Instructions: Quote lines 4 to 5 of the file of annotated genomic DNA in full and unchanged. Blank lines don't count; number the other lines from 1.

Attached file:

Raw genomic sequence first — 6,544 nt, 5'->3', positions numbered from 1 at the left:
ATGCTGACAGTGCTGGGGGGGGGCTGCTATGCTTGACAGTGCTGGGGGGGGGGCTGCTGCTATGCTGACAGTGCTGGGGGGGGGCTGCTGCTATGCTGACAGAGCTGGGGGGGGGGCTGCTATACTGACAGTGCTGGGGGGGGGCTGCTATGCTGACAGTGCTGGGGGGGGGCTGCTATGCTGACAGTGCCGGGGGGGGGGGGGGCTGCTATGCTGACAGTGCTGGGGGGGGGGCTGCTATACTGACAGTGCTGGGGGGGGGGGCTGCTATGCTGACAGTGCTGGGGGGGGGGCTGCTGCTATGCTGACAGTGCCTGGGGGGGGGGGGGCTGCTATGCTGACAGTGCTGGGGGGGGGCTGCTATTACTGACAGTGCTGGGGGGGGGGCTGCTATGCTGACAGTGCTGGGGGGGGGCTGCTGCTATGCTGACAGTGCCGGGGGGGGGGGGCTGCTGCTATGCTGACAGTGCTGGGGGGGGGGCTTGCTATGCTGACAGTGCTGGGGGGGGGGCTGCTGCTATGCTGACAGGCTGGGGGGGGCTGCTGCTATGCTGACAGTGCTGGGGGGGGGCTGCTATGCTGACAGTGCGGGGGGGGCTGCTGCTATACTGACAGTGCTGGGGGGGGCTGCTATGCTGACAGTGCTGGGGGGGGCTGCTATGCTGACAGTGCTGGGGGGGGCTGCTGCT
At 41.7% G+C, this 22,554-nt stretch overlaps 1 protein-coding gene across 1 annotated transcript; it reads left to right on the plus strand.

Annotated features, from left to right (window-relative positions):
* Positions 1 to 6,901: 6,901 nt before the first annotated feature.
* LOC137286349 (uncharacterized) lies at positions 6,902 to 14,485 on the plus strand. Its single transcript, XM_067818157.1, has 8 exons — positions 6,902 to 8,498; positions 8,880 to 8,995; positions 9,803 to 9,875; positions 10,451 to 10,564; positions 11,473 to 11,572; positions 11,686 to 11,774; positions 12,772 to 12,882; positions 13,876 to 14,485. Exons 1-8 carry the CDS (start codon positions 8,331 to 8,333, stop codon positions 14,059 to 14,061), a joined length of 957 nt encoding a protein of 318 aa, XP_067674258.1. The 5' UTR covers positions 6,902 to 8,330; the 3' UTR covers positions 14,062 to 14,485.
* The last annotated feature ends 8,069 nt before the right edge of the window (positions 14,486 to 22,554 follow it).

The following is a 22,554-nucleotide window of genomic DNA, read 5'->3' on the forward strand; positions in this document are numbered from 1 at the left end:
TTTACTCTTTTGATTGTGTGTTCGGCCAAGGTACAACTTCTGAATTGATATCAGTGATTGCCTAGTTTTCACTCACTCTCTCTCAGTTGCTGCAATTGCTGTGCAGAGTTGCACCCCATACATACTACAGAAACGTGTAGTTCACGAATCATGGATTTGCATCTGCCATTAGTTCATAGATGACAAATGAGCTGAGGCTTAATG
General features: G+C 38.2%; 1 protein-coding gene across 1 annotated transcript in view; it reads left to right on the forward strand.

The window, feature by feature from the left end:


Annotated features, from left to right (window-relative positions):
* Positions 1 to 6,901: 6,901 nt before the first annotated feature.